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A Queer Hymn

Selma Rezgui reviews Arca’s latest self-titled album.

Alejandro Ghersi (a.k.a Arca) has embodied many musical-artistic guises throughout his lengthy and prolific career, morphing fluidly from making synth-pop as a teenager in his native Venezuela as Nuuro to, more recently, experimental hip-hop and electronic records – 2014’s Xen and 2015’s Mutant. He’s already something of a veteran, having worked with Kanye West on Yeezus, as well as producing for artists such as Björk and FKA Twigs before establishing himself as a solo artist. Ghersi is nothing if not consistently inconsistent, his deliberate evolution is traceable, though unpredictable, throughout his work. This, his third studio album under his current name, signals yet another departure from what has come before, with Ghersi’s vocals forming the focal point of the record, while in previous albums they were heavily altered and distorted, if present at all.

Image courtesy of dazeddigital.com

This is an album of gloriously brazen queerness. It begins with Ghersi’s plaintive, isolated hum in opening track ‘Piel’ (or ‘skin’), before a deep background bass emerges behind his vocals; immediately you can sense him inhabiting a new identity, shedding an old skin and celebrating a new, more authentic one. A skin that is frank, unapologetic, and accepting of pain. This image, mirrored closely in the music on the record, is most evident in the video for the single ‘Reverie’, a disarmingly graphic piece that sees Ghersi face his sexuality, in all its ugliness and beauty. Throughout Arca, He explores sexuality in its many guises (apparent in his song titles like ‘Urchin’, ‘Castration’, ‘Whip’ and ‘Child’), moving from a melancholic yearning for tenderness and intimacy, towards BDSM (in ‘Whip’), and finally towards frank depictions of love’s violence (lyrics from ‘Desafío’): ‘Love me, bind me, and slit my throat/ Search for me, penetrate me, and devour me.’ This is the highlight of the album. Here, Ghersi is at his most pop-orientated and provides a hook that in no way compromises the power of the track – its relative accessibility within an otherwise challenging album renders it a necessary and exhilarating component, lifting and providing context for the tracks that accompany it. Positioning it towards the end of the album injects the final third with renewed energy and life.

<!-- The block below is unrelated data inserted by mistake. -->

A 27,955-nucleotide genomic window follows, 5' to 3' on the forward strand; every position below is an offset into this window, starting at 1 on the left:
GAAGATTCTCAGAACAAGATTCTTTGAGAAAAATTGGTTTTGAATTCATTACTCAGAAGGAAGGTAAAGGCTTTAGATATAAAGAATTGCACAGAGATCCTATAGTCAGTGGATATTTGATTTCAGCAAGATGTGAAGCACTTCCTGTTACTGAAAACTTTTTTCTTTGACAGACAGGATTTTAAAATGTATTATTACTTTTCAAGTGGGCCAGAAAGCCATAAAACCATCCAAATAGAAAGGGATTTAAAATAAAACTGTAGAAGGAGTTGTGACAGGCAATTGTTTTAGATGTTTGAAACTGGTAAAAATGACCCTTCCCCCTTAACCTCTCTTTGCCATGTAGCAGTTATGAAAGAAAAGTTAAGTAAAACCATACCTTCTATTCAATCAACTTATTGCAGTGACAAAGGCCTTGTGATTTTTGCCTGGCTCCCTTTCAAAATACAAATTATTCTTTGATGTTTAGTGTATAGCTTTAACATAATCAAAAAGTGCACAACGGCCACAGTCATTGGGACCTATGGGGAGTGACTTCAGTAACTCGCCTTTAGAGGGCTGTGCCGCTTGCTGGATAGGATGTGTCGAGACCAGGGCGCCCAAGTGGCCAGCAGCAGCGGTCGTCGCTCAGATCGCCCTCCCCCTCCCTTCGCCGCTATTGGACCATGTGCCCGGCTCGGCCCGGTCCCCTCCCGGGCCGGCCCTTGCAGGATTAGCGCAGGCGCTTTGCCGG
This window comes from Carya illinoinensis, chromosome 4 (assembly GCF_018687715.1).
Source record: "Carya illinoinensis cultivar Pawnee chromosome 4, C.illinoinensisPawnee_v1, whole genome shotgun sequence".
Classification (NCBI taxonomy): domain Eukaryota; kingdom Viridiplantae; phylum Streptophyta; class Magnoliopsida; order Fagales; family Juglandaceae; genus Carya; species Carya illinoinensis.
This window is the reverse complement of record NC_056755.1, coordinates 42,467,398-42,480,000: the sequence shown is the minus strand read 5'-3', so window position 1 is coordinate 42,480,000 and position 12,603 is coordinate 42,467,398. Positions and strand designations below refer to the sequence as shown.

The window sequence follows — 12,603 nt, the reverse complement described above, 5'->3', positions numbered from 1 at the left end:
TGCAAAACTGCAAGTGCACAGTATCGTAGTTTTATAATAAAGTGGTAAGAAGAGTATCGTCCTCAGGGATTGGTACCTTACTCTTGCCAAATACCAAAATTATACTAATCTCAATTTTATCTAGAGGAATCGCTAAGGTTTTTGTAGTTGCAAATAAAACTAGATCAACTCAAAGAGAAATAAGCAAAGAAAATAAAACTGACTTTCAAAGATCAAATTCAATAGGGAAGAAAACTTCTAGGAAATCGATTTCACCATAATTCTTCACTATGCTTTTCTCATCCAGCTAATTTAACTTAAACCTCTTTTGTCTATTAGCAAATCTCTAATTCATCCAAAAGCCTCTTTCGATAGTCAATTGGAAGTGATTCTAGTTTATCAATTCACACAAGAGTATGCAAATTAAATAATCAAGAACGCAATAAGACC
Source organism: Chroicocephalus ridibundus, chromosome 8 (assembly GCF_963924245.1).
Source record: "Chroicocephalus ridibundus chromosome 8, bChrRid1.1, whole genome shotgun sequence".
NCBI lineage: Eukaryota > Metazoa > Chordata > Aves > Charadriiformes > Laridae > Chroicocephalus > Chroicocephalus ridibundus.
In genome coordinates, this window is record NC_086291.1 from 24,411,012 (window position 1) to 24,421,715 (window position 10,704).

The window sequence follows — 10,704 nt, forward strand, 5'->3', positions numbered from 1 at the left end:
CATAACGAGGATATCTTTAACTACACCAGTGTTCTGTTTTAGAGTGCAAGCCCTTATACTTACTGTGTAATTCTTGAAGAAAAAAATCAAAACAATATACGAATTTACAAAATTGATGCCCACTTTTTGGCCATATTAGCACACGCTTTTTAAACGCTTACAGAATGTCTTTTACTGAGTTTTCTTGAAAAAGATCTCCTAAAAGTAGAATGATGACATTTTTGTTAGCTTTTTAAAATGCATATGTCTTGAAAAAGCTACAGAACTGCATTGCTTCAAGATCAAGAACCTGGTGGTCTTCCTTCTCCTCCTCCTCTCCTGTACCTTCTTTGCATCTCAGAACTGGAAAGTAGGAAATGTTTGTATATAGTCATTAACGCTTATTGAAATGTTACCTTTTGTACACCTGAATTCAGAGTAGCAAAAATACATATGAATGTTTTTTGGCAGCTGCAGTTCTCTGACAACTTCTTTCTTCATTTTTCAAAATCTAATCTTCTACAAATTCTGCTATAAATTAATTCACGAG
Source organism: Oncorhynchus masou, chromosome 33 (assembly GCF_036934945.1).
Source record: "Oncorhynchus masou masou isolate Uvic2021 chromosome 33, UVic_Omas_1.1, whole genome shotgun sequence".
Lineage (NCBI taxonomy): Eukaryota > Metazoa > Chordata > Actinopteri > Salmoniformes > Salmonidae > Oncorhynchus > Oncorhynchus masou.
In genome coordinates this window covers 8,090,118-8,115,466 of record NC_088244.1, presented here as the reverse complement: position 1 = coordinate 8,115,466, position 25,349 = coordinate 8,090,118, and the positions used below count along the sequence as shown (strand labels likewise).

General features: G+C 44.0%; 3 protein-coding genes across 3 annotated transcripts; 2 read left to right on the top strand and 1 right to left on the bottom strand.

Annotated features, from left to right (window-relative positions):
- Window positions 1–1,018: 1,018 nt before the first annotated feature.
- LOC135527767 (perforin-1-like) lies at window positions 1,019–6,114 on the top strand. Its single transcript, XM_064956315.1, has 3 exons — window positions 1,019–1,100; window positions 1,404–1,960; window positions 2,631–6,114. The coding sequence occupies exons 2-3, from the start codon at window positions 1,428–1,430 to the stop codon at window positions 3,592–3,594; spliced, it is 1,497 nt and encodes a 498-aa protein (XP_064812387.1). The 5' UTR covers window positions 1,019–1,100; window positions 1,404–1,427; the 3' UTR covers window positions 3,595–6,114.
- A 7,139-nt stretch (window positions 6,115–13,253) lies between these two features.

Arca debuts Ghersi’s singing voice; he used his voice on previous albums, but before it was distorted and warped beyond recognition. Here, his voice forms the backbone of the music. His vocals are laid bare and improvised, whilst carrying a haunting quality which, when placed over the top of dramatic bass and organs, gives his piece a fascinating, ecclesiastical tone. They are slow and mostly improvised, exploring dark corners of sound and expression. He chooses to sing in his native Spanish, again affirming his command of his own identity, one that is no longer at odds with itself. On ‘Sin Rumbo’, the mid-point of the album, the vocals and the backing interact and interrupt one another somewhat erratically, whilst Ghersi’s voice soars to an arresting falsetto. Beauty and discord are present throughout the record, the experimental is constantly intertwined with the orthodox. The album is a long hymn praising queerness, discord, and the relationship between the classical and the cutting edge.

Image courtesy of crackmagazine.net

The personality of Ghersi’s vocals is integral to this album’s sound. Every breath, hesitation, and splutter is audible, and, while previously he has altered his voice to resemble an instrument, the voice here is unapologetically human; Ghersi has travelled to another artistic extreme, heightening the aspects of the human singing voice that make it fallible and genuine. On ‘Coraje’, his breath trembles and occasionally interrupts the melody as Ghersi pauses to breathe. His emotion is hyperreal and melodramatic, far from the colder, much less personal electronic sound that preceded this album. The lo-fi effect achieved through a croaky whisper of ‘abierto,’ (open) does indeed break his sound open, making it profoundly intimate listening, sometimes uncomfortably so.

This album is a departure from Ghersi’s previous work, yet there is a definite sense that this is a natural progression. This is an artist coming to terms with aspects of his identity – both personal and musical – left otherwise unexplored in his work up to this point. It is worth listening to repeatedly, each revisit revealing new layers and offering sonic curiosities unique to such a genre-defying artist.

 

Featured image courtesy of dazeddigital.com